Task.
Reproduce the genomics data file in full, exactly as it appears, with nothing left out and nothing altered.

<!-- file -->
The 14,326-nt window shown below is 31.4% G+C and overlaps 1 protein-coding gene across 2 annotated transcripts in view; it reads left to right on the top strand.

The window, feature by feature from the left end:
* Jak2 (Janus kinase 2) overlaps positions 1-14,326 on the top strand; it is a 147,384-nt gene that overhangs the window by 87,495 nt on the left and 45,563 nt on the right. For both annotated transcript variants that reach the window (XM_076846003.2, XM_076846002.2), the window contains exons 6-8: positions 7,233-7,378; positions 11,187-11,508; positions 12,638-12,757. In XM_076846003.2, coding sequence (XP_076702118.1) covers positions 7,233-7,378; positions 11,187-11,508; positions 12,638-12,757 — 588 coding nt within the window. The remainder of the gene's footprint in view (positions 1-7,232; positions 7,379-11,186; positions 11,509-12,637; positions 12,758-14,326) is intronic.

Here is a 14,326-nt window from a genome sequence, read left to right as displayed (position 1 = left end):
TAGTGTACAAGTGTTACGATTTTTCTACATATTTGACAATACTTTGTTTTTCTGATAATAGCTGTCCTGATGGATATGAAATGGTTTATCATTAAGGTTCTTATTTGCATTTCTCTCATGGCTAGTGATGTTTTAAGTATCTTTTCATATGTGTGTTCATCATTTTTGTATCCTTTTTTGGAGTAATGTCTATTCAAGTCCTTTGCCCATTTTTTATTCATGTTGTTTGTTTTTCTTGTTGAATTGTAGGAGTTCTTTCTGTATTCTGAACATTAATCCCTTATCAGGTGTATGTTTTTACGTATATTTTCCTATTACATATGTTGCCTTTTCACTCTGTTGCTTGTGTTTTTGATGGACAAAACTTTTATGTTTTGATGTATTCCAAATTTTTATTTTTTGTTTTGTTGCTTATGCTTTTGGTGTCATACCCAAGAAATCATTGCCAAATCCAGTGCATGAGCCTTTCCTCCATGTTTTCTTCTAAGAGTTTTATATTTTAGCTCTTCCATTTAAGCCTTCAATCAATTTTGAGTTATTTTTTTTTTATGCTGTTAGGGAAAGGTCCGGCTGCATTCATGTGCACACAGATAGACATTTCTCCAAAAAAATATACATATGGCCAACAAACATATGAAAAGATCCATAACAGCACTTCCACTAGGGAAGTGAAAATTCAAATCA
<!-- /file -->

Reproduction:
The 14,326-nt window shown below is 31.4% G+C and overlaps 1 protein-coding gene across 2 annotated transcripts in view; it reads left to right on the top strand.

The window, feature by feature from the left end:
* Jak2 (Janus kinase 2) overlaps positions 1-14,326 on the top strand; it is a 147,384-nt gene that overhangs the window by 87,495 nt on the left and 45,563 nt on the right. For both annotated transcript variants that reach the window (XM_076846003.2, XM_076846002.2), the window contains exons 6-8: positions 7,233-7,378; positions 11,187-11,508; positions 12,638-12,757. In XM_076846003.2, coding sequence (XP_076702118.1) covers positions 7,233-7,378; positions 11,187-11,508; positions 12,638-12,757 — 588 coding nt within the window. The remainder of the gene's footprint in view (positions 1-7,232; positions 7,379-11,186; positions 11,509-12,637; positions 12,758-14,326) is intronic.

Here is a 14,326-nt window from a genome sequence, read left to right as displayed (position 1 = left end):
TAGTGTACAAGTGTTACGATTTTTCTACATATTTGACAATACTTTGTTTTTCTGATAATAGCTGTCCTGATGGATATGAAATGGTTTATCATTAAGGTTCTTATTTGCATTTCTCTCATGGCTAGTGATGTTTTAAGTATCTTTTCATATGTGTGTTCATCATTTTTGTATCCTTTTTTGGAGTAATGTCTATTCAAGTCCTTTGCCCATTTTTTATTCATGTTGTTTGTTTTTCTTGTTGAATTGTAGGAGTTCTTTCTGTATTCTGAACATTAATCCCTTATCAGGTGTATGTTTTTACGTATATTTTCCTATTACATATGTTGCCTTTTCACTCTGTTGCTTGTGTTTTTGATGGACAAAACTTTTATGTTTTGATGTATTCCAAATTTTTATTTTTTGTTTTGTTGCTTATGCTTTTGGTGTCATACCCAAGAAATCATTGCCAAATCCAGTGCATGAGCCTTTCCTCCATGTTTTCTTCTAAGAGTTTTATATTTTAGCTCTTCCATTTAAGCCTTCAATCAATTTTGAGTTATTTTTTTTTTATGCTGTTAGGGAAAGGTCCGGCTGCATTCATGTGCACACAGATAGACATTTCTCCAAAAAAATATACATATGGCCAACAAACATATGAAAAGATCCATAACAGCACTTCCACTAGGGAAGTGAAAATTCAAATCA